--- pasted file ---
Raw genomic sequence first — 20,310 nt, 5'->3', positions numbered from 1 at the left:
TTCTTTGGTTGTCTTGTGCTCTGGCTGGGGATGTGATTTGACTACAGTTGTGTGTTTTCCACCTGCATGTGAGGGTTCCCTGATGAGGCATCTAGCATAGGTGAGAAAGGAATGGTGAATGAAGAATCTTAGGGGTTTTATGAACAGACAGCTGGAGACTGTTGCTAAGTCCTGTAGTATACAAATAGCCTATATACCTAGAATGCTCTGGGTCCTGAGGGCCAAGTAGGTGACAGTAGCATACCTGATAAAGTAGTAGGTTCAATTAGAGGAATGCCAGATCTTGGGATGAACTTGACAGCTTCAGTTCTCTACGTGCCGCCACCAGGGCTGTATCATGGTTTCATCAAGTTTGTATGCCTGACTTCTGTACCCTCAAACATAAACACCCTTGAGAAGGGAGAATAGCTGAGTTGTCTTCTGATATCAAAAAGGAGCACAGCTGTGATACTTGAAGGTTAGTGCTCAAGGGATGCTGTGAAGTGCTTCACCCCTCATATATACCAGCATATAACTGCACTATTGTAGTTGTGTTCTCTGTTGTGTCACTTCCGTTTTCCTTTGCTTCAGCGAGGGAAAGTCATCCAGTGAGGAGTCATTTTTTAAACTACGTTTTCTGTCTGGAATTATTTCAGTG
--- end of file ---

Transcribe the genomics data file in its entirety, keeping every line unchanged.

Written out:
Raw genomic sequence first — 20,310 nt, 5'->3', positions numbered from 1 at the left:
TTCTTTGGTTGTCTTGTGCTCTGGCTGGGGATGTGATTTGACTACAGTTGTGTGTTTTCCACCTGCATGTGAGGGTTCCCTGATGAGGCATCTAGCATAGGTGAGAAAGGAATGGTGAATGAAGAATCTTAGGGGTTTTATGAACAGACAGCTGGAGACTGTTGCTAAGTCCTGTAGTATACAAATAGCCTATATACCTAGAATGCTCTGGGTCCTGAGGGCCAAGTAGGTGACAGTAGCATACCTGATAAAGTAGTAGGTTCAATTAGAGGAATGCCAGATCTTGGGATGAACTTGACAGCTTCAGTTCTCTACGTGCCGCCACCAGGGCTGTATCATGGTTTCATCAAGTTTGTATGCCTGACTTCTGTACCCTCAAACATAAACACCCTTGAGAAGGGAGAATAGCTGAGTTGTCTTCTGATATCAAAAAGGAGCACAGCTGTGATACTTGAAGGTTAGTGCTCAAGGGATGCTGTGAAGTGCTTCACCCCTCATATATACCAGCATATAACTGCACTATTGTAGTTGTGTTCTCTGTTGTGTCACTTCCGTTTTCCTTTGCTTCAGCGAGGGAAAGTCATCCAGTGAGGAGTCATTTTTTAAACTACGTTTTCTGTCTGGAATTATTTCAGTG